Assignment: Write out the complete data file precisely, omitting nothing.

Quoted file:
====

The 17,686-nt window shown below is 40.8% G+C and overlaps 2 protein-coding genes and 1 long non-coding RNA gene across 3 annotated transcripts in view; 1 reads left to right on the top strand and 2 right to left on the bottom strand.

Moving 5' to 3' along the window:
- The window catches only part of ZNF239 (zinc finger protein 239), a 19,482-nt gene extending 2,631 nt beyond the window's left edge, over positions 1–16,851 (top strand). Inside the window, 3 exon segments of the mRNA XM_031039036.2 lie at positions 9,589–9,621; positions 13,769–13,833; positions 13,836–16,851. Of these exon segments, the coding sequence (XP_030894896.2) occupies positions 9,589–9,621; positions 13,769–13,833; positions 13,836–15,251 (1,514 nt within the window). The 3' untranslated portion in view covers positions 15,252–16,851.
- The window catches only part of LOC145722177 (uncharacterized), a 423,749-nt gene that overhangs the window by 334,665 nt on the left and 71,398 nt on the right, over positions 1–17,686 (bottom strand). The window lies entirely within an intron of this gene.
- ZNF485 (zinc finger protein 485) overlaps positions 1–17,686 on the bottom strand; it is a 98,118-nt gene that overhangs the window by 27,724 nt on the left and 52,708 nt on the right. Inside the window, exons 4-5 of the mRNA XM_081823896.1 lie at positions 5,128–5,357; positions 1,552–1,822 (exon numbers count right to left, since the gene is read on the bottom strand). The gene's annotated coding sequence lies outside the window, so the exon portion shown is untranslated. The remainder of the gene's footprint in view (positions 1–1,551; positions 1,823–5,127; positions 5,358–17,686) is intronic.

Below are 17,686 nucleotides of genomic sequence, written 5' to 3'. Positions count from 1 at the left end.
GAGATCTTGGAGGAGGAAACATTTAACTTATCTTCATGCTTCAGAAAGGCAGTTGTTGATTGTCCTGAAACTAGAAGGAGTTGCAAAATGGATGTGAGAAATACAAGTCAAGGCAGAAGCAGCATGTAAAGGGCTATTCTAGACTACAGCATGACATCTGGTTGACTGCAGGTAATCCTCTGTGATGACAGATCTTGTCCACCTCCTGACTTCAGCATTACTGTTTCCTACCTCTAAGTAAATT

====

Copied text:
The 17,686-nt window shown below is 40.8% G+C and overlaps 2 protein-coding genes and 1 long non-coding RNA gene across 3 annotated transcripts in view; 1 reads left to right on the top strand and 2 right to left on the bottom strand.

Moving 5' to 3' along the window:
- The window catches only part of ZNF239 (zinc finger protein 239), a 19,482-nt gene extending 2,631 nt beyond the window's left edge, over positions 1–16,851 (top strand). Inside the window, 3 exon segments of the mRNA XM_031039036.2 lie at positions 9,589–9,621; positions 13,769–13,833; positions 13,836–16,851. Of these exon segments, the coding sequence (XP_030894896.2) occupies positions 9,589–9,621; positions 13,769–13,833; positions 13,836–15,251 (1,514 nt within the window). The 3' untranslated portion in view covers positions 15,252–16,851.
- The window catches only part of LOC145722177 (uncharacterized), a 423,749-nt gene that overhangs the window by 334,665 nt on the left and 71,398 nt on the right, over positions 1–17,686 (bottom strand). The window lies entirely within an intron of this gene.
- ZNF485 (zinc finger protein 485) overlaps positions 1–17,686 on the bottom strand; it is a 98,118-nt gene that overhangs the window by 27,724 nt on the left and 52,708 nt on the right. Inside the window, exons 4-5 of the mRNA XM_081823896.1 lie at positions 5,128–5,357; positions 1,552–1,822 (exon numbers count right to left, since the gene is read on the bottom strand). The gene's annotated coding sequence lies outside the window, so the exon portion shown is untranslated. The remainder of the gene's footprint in view (positions 1–1,551; positions 1,823–5,127; positions 5,358–17,686) is intronic.

Below are 17,686 nucleotides of genomic sequence, written 5' to 3'. Positions count from 1 at the left end.
GAGATCTTGGAGGAGGAAACATTTAACTTATCTTCATGCTTCAGAAAGGCAGTTGTTGATTGTCCTGAAACTAGAAGGAGTTGCAAAATGGATGTGAGAAATACAAGTCAAGGCAGAAGCAGCATGTAAAGGGCTATTCTAGACTACAGCATGACATCTGGTTGACTGCAGGTAATCCTCTGTGATGACAGATCTTGTCCACCTCCTGACTTCAGCATTACTGTTTCCTACCTCTAAGTAAATT